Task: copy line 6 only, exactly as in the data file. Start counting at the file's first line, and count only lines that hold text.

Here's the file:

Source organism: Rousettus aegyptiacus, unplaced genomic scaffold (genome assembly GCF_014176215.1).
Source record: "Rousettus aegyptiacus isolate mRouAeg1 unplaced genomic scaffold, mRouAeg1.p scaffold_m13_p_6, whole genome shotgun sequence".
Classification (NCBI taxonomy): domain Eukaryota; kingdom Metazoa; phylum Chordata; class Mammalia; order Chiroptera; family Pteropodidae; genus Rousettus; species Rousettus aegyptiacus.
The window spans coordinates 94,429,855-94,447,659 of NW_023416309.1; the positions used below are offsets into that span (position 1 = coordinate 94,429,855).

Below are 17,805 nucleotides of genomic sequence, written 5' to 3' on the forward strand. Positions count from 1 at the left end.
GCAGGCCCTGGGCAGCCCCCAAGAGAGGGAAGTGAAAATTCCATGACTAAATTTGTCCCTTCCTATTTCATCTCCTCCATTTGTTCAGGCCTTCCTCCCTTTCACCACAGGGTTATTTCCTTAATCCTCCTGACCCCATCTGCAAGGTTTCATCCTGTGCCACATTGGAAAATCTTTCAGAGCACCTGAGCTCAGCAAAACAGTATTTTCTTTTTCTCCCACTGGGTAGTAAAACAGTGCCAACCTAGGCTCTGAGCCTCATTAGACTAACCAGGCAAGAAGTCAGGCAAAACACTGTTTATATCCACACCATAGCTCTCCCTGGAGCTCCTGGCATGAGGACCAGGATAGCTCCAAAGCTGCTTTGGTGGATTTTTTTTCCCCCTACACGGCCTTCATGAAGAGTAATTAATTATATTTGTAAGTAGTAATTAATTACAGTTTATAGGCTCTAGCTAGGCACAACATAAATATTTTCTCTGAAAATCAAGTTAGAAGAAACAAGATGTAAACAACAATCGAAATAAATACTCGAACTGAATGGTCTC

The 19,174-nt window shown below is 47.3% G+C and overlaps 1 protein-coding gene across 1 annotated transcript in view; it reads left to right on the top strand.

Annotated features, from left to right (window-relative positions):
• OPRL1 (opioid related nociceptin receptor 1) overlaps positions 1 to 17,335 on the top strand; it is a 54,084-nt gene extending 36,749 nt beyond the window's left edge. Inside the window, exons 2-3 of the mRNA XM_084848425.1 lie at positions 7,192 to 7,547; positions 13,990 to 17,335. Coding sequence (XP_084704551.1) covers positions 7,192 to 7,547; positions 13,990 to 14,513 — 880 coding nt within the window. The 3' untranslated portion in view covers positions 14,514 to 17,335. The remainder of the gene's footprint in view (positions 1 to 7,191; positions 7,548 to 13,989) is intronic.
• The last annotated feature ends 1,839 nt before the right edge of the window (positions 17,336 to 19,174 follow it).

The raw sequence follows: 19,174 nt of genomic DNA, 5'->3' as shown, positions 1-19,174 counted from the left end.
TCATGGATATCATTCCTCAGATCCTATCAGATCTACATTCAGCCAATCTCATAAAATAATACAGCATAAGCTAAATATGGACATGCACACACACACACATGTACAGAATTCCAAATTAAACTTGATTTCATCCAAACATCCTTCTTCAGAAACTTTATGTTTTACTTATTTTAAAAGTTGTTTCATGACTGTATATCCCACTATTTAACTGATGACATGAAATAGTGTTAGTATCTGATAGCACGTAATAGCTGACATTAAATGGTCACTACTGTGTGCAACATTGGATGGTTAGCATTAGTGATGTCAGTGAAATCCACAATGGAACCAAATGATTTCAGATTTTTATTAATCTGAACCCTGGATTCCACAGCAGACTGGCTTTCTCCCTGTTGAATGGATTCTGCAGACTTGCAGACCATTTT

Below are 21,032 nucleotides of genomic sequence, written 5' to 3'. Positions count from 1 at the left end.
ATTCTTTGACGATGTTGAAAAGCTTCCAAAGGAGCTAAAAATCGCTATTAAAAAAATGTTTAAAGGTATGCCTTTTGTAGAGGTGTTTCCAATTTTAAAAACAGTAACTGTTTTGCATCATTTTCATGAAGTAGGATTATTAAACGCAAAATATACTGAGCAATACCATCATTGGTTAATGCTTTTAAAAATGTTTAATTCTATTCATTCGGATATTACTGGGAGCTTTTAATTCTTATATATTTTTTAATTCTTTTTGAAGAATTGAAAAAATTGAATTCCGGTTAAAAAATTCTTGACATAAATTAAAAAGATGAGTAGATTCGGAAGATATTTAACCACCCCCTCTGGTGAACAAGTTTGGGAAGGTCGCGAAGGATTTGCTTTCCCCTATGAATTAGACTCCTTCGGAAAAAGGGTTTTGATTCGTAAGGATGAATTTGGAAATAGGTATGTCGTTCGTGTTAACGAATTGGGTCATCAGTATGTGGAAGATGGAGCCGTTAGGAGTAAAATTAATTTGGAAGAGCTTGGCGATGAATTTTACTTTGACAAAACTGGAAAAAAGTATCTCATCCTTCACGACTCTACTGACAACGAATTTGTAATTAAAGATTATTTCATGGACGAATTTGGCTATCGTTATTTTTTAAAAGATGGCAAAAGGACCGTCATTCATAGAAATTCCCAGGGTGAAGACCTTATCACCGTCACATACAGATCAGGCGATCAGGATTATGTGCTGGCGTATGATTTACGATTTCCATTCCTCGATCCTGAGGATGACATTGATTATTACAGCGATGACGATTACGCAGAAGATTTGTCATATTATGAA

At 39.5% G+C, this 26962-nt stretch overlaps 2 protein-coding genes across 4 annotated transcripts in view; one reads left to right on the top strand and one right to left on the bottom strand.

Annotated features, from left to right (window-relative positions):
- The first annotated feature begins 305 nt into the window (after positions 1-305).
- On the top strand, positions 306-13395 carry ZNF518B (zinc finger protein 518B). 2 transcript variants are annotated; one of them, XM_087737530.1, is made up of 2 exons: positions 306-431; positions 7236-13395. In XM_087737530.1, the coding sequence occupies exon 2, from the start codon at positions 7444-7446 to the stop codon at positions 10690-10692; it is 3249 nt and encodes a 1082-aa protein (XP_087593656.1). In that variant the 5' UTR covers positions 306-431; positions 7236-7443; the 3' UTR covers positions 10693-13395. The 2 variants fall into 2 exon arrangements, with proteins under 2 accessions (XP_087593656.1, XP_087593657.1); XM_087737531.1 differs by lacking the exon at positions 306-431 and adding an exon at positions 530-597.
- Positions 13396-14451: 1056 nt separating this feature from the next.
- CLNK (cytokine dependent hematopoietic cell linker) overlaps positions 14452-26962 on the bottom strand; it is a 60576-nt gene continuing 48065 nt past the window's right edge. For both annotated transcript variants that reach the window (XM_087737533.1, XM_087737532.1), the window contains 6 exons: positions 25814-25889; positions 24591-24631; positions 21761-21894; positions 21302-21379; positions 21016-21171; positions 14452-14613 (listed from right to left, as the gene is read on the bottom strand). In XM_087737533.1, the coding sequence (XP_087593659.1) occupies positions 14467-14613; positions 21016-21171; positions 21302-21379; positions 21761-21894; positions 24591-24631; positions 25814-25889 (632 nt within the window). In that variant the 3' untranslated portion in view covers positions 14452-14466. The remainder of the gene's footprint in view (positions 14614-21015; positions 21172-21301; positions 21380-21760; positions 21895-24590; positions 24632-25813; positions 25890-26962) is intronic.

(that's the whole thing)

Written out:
GCAGGCCCTGGGCAGCCCCCAAGAGAGGGAAGTGAAAATTCCATGACTAAATTTGTCCCTTCCTATTTCATCTCCTCCATTTGTTCAGGCCTTCCTCCCTTTCACCACAGGGTTATTTCCTTAATCCTCCTGACCCCATCTGCAAGGTTTCATCCTGTGCCACATTGGAAAATCTTTCAGAGCACCTGAGCTCAGCAAAACAGTATTTTCTTTTTCTCCCACTGGGTAGTAAAACAGTGCCAACCTAGGCTCTGAGCCTCATTAGACTAACCAGGCAAGAAGTCAGGCAAAACACTGTTTATATCCACACCATAGCTCTCCCTGGAGCTCCTGGCATGAGGACCAGGATAGCTCCAAAGCTGCTTTGGTGGATTTTTTTTCCCCCTACACGGCCTTCATGAAGAGTAATTAATTATATTTGTAAGTAGTAATTAATTACAGTTTATAGGCTCTAGCTAGGCACAACATAAATATTTTCTCTGAAAATCAAGTTAGAAGAAACAAGATGTAAACAACAATCGAAATAAATACTCGAACTGAATGGTCTC